For The Carey Family, Finding SARRC’s JumpStart Program Helped Unlock Hope

Adalynn Carey was a fussy baby. She liked to be swaddled until she was 8-months-old. As she grew a little older, she’d grunt and cry, but her speech didn’t develop. She was also having a lot of meltdowns.

“I think the biggest sign something was not quite right would be the extreme temper tantrums and meltdowns that were inconsolable,” her dad, Haron, remembers. “You know, you’ve gone down the list—is she fed? Did she hurt something? Does she have a dirty diaper? You go down that list and it’s not one of those in-pain cries. It’s just a full-on episode that you can’t stop.”

An aircraft mechanic for 17 years whose job is to fix things, Haron shares that those episodes made him feel helpless.

“You’re looking at your kid crying on the floor and I can’t stop this and you feel helpless. You need help.”

There were other signs too, about Adalynn. 

“We were noticing behaviors with Adalynn that we weren’t sure were typical 2- and 3-year-old behaviors,” says her mom, Stephanie.

Adalynn would line up her toys, stare at spinning objects, and she wouldn’t interact with others the way her parents saw other children the same age interacting.

Receiving a Diagnosis

In January 2019, Adalynn was diagnosed with autism spectrum disorder (ASD), as well as Oppositional Defiance Disorder, Attention Deficit Hyperactivity Disorder and Sensory Processing Disorder. The family was referred to Southwest Autism Research & Resource’s (SARRC) JumpStart® program to learn the fundamentals of autism, how to access services, and how to help Adalynn communicate her needs and wants through Applied Behavior Analysis (ABA) therapy, specifically using Pivotal Response Treatment (PRT).

With JumpStart They Found a Program That Worked with Their Schedule

The Careys lived in San Tan, Arizona—over an hour from Phoenix. They had no family nearby, and Stephanie was homeschooling Adalynn’s older brother.

When they learned that JumpStart—a program that provides information, support and training to parents of young children (up to age 7) who have been recently diagnosed with or are at risk for ASD—was offered either in-person, online, or a combination of the two, they realized it was a perfect fit for their family.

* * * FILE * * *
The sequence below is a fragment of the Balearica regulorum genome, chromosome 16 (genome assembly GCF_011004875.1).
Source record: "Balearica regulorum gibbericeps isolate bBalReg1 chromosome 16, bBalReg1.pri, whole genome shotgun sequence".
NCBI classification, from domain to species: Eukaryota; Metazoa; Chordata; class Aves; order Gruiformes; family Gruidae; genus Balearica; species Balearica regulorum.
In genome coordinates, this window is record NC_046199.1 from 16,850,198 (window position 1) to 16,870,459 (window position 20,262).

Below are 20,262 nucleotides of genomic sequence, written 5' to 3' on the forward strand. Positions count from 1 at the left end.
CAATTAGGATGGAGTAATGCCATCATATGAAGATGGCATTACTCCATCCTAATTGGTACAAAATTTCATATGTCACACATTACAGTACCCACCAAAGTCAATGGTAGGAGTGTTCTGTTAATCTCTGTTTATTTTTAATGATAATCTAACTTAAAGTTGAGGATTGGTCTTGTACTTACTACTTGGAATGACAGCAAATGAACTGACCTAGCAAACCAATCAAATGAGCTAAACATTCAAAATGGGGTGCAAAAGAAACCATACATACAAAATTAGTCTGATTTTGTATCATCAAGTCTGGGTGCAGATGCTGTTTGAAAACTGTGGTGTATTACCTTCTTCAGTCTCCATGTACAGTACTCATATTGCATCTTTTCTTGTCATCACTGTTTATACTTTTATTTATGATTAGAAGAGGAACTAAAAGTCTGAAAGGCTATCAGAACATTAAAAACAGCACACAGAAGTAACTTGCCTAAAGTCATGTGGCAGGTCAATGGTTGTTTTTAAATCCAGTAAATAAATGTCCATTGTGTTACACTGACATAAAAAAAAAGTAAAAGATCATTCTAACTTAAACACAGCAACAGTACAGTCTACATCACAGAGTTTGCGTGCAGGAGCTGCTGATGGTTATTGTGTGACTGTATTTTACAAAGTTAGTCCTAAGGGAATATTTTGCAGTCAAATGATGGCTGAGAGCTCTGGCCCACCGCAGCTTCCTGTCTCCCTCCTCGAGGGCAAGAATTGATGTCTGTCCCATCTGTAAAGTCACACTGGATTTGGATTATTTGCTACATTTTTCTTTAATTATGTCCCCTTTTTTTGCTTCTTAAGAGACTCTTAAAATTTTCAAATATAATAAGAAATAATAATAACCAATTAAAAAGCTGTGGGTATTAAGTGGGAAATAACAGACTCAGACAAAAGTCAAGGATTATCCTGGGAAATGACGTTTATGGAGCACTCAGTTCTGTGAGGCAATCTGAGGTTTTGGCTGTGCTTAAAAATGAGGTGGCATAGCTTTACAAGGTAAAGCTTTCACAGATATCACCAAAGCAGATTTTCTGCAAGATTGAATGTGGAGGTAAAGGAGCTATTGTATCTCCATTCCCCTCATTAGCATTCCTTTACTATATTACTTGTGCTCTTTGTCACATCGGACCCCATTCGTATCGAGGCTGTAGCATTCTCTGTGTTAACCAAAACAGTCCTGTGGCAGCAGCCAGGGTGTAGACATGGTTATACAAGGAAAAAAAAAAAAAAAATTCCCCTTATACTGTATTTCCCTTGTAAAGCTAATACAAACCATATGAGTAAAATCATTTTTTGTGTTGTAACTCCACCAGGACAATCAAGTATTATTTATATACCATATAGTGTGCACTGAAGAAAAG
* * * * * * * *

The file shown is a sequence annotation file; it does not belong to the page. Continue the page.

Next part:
“It was really nice to learn that there was an online portion, or a hybrid version, of the JumpStart program where I could take the classes via the internet, and then drive once a week and only have to arrange for childcare once a week,” Stephanie shares. “Also, Haron works full-time and wouldn’t have been able to get as much out of the program if just I had been going to the classes.”

“Being that the program’s that flexible to take those classes online and be able to do things at home and unlock your kid’s potential is amazing,” Haron says.

Seeing a Difference

When the Careys began the JumpStart program, Adalynn was saying single words, or occasionally putting together two words. She mostly communicated with gestures and sounds. She also mostly spoke nouns—no descriptive words—and wouldn’t answer questions.

“By the time we finished the program, Adalyn was able to use two- and three-word phrases consistently and was understanding how to vary her speech,” says Stephanie. “The Pivotal Response Treatment that we were taught through the JumpStart program was very effective for Adalynn. It was a game-changer for our family and Adalynn. We went from feeling like we had to handle this child to understand how she saw the world and understanding how best to set her up for success in every situation. It taught us what we need to do as a parent to be prepared for what is coming down the lane for her.”

Today, 10 months after starting JumpStart, the family says she’s a different child. She attends school, she says hi to others, and she’s social.

"She’s using her vocabulary more and more every day. She’s telling us what she wants," Haron says. "She’s interacting socially with her kids in class. She plays with people at the park. She likes to play with the dog. She calls people by name. She self-identifies. She didn’t know who she was… she’d look at herself in a mirror and say ‘baby.’ Now she says, ‘I’m Adalynn.’”

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